In today's volatile market, liquidity has become a kind of financial Tamiflu -- perceived as a cure for severe cases of Lehman syndrome and a panacea for all types of potential market maladies. But far from being a case of hypochondria, the yearning for liquidity is an understandable reaction to the financial crisis and today's market conditions.
Back in 2007, banks and hedge funds were gorging themselves on illiquid credit derivatives that made it difficult for them to analyse their risk or even to understand the market value of their holdings. The response has been a shift to the opposite extreme; traders now want to know their exact positions constantly and want the reassurance of being able to exit them quickly.
This has created a kind of arms race to provide clients with access to the deepest pools of liquidity over increasingly tiny time intervals, and the latest escalation in the foreign exchange market is a new electronic trading algorithm being launched by Barclays Capital today. PowerFill+ is a suite of online FX tools offered on the bank's electronic trading platform, BARX, which matches clients' orders anonymously to provide deeper, guaranteed liquidity -- even in volatile market conditions.
The new functionality is also a market-leading order management system that gives users a great deal of flexibility in the way they monitor and execute orders, including some innovative tools that make it easy to place orders quickly and to see the depth of the market at a glance.
Based on its beta testing with a small group of key clients -- mostly banks and hedge funds -- BarCap says the new system has tripled the number of orders it gets. Clients used to use the online platform mostly to place overnight orders away from the market, whereas the new system is also being used to place intraday trades close to the market.
"It's no surprise that liquidity is what clients focus on," said Tim Cartledge, head of e-FX trading at BarCap, during a demonstration of the platform to FinanceAsia. "There is less appetite for risk right now and more for flow. And if you want to capture that flow, you've got to build out your e-systems, which is what many banks are trying to do right now. It's a good time to be a client."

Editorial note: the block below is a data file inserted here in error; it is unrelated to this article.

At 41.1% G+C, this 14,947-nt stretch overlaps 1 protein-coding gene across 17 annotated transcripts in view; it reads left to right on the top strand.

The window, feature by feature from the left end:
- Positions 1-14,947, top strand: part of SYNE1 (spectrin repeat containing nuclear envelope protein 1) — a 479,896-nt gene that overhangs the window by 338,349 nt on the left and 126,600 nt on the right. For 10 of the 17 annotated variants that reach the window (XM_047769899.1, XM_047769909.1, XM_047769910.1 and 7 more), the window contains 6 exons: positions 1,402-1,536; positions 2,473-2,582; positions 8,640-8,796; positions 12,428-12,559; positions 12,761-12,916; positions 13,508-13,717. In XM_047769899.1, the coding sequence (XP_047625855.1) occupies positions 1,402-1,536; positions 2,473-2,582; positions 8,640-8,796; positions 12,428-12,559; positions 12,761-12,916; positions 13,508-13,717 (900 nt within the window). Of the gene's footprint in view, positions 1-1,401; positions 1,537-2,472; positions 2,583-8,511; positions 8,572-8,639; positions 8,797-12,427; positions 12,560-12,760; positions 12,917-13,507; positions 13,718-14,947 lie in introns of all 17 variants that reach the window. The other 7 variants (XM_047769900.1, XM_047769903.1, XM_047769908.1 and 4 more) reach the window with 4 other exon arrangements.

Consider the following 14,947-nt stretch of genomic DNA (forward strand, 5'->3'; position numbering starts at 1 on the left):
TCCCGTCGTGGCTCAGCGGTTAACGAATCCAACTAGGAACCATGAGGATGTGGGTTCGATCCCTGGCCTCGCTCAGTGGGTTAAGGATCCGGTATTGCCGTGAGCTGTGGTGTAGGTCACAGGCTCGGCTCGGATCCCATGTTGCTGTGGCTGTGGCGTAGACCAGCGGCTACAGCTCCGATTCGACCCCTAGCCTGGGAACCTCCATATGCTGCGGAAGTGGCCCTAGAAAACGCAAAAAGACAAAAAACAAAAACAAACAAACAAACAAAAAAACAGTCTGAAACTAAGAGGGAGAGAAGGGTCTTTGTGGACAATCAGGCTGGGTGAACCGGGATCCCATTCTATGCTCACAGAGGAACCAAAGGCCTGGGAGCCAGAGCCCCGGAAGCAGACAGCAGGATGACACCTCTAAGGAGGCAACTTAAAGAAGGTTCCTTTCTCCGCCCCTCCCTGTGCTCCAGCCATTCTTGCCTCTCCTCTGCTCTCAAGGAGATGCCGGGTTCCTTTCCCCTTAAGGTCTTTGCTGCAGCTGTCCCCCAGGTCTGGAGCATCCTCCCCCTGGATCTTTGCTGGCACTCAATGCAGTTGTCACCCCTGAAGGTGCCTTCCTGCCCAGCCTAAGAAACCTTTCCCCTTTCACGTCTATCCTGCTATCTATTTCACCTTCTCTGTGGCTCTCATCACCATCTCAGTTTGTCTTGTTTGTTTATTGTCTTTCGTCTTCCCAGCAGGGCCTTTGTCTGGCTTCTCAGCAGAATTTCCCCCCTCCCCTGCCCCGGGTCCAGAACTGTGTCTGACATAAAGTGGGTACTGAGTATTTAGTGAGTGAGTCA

Banks take this kind of stuff seriously. BarCap reportedly hired Liam Hudson from Lehman in the wake of its bankruptcy to head FX algorithmic execution for a director-level salary of close to $1 million. And Goldman Sachs has been making headlines recently after one of its former programmers was arrested and is now facing criminal charges over allegations that he stole the bank's proprietary trading algorithm -- just 32 megabytes of code, but reputedly worth millions of dollars.
The Tabb Group, a research company specialising in financial markets, backs up that assertion. It reckons that high-frequency trading will earn the big banks as much as $8 billion this year, according to a recent report in the New York Times.
BarCap's new tool uses its existing FX algorithm, launched in 2007. Its innovation is to provide, for free, a system that lets clients provide liquidity to each other with BarCap guaranteeing the prices. Even in turbulent markets, when clients are cancelling orders, the system continues to provide a high level of certainty.
Many banks do both -- give access to liquidity from other clients' orders, and provide their own liquidity to clients -- but none offer them on a single brokerage-free platform with complete anonymity, including so-called iceberg trades, which let traders hide the full size of their orders.
"Clients rightly prefer nobody talks about their trades," said Cartledge. "But they always want to know what everyone else is doing as well."
PowerFill+ is a happy compromise, according to Cartledge, providing much more market information than most other systems, but without any human oversight that could result in order information leaking into the market.
BarCap's advantage in this area is its investment in technology. The only way to offer guaranteed prices is with a fully automated system that accepts orders in real time. Many rival banks take FX orders electronically, but must complete them with human traders -- a system that makes it impossible to guarantee prices because backlogs can develop during frenzied trading, leaving the bank exposed to orders that are far away from current prices. Catching up will require big investments in technology.